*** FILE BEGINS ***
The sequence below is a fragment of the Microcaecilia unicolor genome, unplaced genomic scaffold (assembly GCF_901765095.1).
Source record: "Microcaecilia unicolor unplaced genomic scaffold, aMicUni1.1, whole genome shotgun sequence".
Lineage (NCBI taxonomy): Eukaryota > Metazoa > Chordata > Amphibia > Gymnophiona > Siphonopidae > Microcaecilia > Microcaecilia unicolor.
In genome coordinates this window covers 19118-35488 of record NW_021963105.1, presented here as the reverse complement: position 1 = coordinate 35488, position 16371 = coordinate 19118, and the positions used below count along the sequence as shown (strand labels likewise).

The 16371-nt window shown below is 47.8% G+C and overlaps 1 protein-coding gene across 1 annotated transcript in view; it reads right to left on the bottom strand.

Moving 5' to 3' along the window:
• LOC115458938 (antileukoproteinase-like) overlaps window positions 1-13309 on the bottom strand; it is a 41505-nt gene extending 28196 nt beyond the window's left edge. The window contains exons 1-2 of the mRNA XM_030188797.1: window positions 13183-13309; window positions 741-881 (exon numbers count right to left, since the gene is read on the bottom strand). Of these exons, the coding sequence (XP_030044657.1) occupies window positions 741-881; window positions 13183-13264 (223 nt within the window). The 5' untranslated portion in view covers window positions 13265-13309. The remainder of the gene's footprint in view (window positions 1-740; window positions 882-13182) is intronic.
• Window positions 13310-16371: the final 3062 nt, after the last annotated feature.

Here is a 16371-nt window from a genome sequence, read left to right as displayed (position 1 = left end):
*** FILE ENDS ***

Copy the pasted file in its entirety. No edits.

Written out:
The sequence below is a fragment of the Microcaecilia unicolor genome, unplaced genomic scaffold (assembly GCF_901765095.1).
Source record: "Microcaecilia unicolor unplaced genomic scaffold, aMicUni1.1, whole genome shotgun sequence".
Lineage (NCBI taxonomy): Eukaryota > Metazoa > Chordata > Amphibia > Gymnophiona > Siphonopidae > Microcaecilia > Microcaecilia unicolor.
In genome coordinates this window covers 19118-35488 of record NW_021963105.1, presented here as the reverse complement: position 1 = coordinate 35488, position 16371 = coordinate 19118, and the positions used below count along the sequence as shown (strand labels likewise).

The 16371-nt window shown below is 47.8% G+C and overlaps 1 protein-coding gene across 1 annotated transcript in view; it reads right to left on the bottom strand.

Moving 5' to 3' along the window:
• LOC115458938 (antileukoproteinase-like) overlaps window positions 1-13309 on the bottom strand; it is a 41505-nt gene extending 28196 nt beyond the window's left edge. The window contains exons 1-2 of the mRNA XM_030188797.1: window positions 13183-13309; window positions 741-881 (exon numbers count right to left, since the gene is read on the bottom strand). Of these exons, the coding sequence (XP_030044657.1) occupies window positions 741-881; window positions 13183-13264 (223 nt within the window). The 5' untranslated portion in view covers window positions 13265-13309. The remainder of the gene's footprint in view (window positions 1-740; window positions 882-13182) is intronic.
• Window positions 13310-16371: the final 3062 nt, after the last annotated feature.

Here is a 16371-nt window from a genome sequence, read left to right as displayed (position 1 = left end):